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Posted by on Nov 26, 2012 | 8 comments

Telling Our Story Through Family Heirlooms

Telling Our Story Through Family Heirlooms

I love being able to incorporate family heirlooms in our home. Since this is the season for celebrating family, I thought I’d share the story of one our oldest and most meaningful pieces, my sons’ twin beds, purchased over 100 years ago.

Last year, my youngest son Calvin was ready to move out of his crib and into a bed. He and his older brother Jack share a bedroom, and Jack was using a bed we bought for $20 at a yard sale. It had seen better days. I purchased identical twin beds from Toys R Us for both boys. I loved the white color contrasting with the dark gray walls and the fact that we could bunk them later on. All was good, or so I thought.

twin beds in shared bedroom

This past summer (roughly one year after I purchased the beds), the beds started to fall apart. On Calvin’s bed, the side support that held the slats for the mattress broke away from the frame. I examined Jack’s bed and it too was about to crumble. Who knew cheap particle board would be so flimsy?

When we were at the beach over the Labor Day weekend, my parents mentioned all this extra furniture they had in storage that seemed like a waste of space. One of the items was the twin bed set my sister and I used as kids. Hey, I know someone who needs a bed!

My mom actually used one of the beds when she was a child, and they belonged to her parents before that. About a month later, my dad got the beds out of storage and brought them over to our house. They were a perfect fit.

Calvin has one side of the room.


And Jack has another.


Calvin has a little trouble climbing up, so he uses the footboard as a step.



Jack likes to decorate his side with posters of his favorite sports heroes.


In our old set-up, we could only fit one nightstand between the beds, but the frames for the “new” beds are narrower, so we can now fit two.


And like the old beds, there is plenty of room underneath for stashing extra blankets and toys. At nightime, we cushion the hard floor with blankets and pillows to protect against any falls.


It wasn’t until this past Thanksgiving that I found out from my mother that the original owners of the beds weren’t her parents, they were her grandparents. In the late 1800s, married couples slept in matching twin beds. It was considered “unsanitary” for two people to sleep in the same bed. My great-grandparents married in 1903, so we assume the beds were purchased around that time, making them over 100 years old. Take that, particle board!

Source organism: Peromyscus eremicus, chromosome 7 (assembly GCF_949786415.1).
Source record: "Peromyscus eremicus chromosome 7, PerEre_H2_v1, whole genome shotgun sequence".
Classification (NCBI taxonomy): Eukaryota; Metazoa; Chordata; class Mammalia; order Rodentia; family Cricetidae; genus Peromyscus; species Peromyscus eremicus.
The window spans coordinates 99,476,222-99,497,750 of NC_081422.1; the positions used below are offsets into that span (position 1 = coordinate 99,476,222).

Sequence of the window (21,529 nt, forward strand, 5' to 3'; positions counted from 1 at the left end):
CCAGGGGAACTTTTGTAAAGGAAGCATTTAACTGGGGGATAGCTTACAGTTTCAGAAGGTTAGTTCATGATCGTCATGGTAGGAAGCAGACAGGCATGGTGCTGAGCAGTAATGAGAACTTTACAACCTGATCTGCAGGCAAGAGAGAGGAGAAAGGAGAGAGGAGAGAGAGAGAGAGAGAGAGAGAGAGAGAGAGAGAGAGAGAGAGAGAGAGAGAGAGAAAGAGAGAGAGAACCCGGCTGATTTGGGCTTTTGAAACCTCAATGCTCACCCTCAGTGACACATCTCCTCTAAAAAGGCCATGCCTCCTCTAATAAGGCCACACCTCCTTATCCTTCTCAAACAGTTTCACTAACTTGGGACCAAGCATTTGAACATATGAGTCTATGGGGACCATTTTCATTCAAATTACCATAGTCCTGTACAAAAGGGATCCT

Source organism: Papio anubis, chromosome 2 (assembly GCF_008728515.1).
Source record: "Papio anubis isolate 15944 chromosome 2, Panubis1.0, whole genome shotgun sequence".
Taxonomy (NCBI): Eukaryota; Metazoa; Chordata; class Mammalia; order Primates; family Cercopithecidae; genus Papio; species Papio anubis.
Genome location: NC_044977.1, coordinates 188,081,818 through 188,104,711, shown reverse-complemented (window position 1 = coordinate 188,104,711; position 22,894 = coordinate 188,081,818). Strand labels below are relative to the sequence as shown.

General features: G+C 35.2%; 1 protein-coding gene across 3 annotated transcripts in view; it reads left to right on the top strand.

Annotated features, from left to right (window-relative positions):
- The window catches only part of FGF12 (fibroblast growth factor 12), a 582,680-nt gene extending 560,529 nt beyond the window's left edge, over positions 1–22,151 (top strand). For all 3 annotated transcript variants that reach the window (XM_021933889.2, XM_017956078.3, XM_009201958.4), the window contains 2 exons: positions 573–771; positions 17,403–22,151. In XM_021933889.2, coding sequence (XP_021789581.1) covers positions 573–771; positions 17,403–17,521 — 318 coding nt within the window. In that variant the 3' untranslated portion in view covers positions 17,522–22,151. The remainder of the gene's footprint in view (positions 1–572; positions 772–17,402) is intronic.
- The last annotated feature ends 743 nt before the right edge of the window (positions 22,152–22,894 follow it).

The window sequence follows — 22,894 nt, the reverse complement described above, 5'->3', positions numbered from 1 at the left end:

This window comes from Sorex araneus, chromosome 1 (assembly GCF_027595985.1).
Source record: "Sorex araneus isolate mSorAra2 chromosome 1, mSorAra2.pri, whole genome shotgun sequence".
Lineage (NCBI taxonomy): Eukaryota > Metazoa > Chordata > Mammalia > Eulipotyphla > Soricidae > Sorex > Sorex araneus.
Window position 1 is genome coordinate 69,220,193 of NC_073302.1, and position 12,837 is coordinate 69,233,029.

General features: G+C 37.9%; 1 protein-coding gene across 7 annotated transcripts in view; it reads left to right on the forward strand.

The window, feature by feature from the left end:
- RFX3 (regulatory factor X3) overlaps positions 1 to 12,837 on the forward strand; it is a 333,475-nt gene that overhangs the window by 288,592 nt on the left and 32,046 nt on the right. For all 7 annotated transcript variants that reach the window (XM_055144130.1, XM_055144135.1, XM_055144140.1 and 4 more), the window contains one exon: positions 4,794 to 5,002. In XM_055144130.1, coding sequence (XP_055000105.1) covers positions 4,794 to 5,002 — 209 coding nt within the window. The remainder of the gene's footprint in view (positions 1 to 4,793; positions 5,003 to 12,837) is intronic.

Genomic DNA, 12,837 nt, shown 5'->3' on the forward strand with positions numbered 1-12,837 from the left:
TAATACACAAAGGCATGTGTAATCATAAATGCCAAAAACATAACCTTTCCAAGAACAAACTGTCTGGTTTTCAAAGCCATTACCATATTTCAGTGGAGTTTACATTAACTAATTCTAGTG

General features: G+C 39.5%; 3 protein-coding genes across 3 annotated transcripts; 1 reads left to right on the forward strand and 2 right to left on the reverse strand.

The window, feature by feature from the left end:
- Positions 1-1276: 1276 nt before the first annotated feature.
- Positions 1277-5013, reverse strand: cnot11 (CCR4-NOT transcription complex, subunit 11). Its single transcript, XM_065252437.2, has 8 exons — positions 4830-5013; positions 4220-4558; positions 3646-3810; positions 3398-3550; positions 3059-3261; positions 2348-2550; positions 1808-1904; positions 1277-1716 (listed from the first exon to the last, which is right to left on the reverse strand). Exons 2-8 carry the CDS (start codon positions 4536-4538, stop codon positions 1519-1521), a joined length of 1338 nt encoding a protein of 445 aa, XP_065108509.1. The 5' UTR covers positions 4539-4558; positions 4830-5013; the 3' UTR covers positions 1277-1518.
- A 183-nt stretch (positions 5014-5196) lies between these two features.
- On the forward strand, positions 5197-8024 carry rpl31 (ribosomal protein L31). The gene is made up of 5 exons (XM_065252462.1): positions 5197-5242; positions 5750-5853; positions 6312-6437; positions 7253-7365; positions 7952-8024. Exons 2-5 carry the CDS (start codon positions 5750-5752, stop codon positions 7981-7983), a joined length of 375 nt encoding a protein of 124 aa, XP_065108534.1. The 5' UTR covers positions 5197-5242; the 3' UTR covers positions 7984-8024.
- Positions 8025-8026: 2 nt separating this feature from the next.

The beds have held up well. I love the decorative curves on the headboard.


Here’s a photo of my grandfather (right) and the person I believe to be my great-grandfather (left), the original purchaser of the beds. My mom never met her grandfather (left) but this man appears in several other old family photos so I can only assume he was a relative, most likely my grandfather’s father.


But there’s a little more to this story. In 1865, my great-great-grandparents (Charles and Mary Ruby) were sailing from New York to Savannah on a ship called the Star of the South when their son was born. They named him James Star Ruby, after the name of the ship. James Star Ruby also named his son James Star Ruby. When my mom was born, she was named after her grandmother, but when I came along, my parents gave me the middle name Star. My son Jack has the middle name Star as well.

Not only have we been able to pass down a family name from generation to generation, we have something tangible as well. We hope to continue this tradition for years to come.

Do you have any family heirlooms in your home? Are you named after a relative who lived many years ago? What other family traditions do you pass along to future generations?


  1. I enjoyed your post. A fantastic piece about the importance of saving family history. It’s amazing the history we might find right under our noses (or in this case, in storage.) Thanks for sharing!

    Your readers should also check out The Family Curator specializes in how to preserve family heirlooms, and actually just published a book on the topic through Family Tree Magazine.

    They may also appreciate The Heirloom Registry (, a new service that helps people to safely preserve and pass on the stories behind their family heirlooms using marking labels/metal plates and a secure online database.

    Now that you have that precious family history, don’t lose it. After all, it’s not an heirloom without a story. Have a great holiday season!

    • Thank you for reading the post — glad you liked it!

    • Thanks for the mention Dan Hiestand. And, DIY Del Ray, I love your heirloom story, it’s as much a treasure as the beds! I hope you will consider adding it to the Heirloom Registry website, or printing out your blog article and placing it in an envelope attached to the underside of the bedframe. Then the story will follow the beds where ever they may roam. Sweet dreams.

      • Thanks Denise — those are great ideas!

  2. I so enjoyed reading this story! Family heritage is so important and your boys are truly lucky to have a piece of this family history not only in their room but in their future memories of growing up with them. A wonderful gift!

    • Thank you Michele! They don’t quite understand the significance now, but I’m sure they will in years to come. We’re so glad we’re able to pass these on to our kids.

  3. Love the family treasures, Katie!

  4. Family heirlooms are wonderful! Im in my early 20’s and one of the most meaningful pieces I have is my great-grandmother’s jade cross necklace. She passed away 4 years ago but I have a part of her with me.

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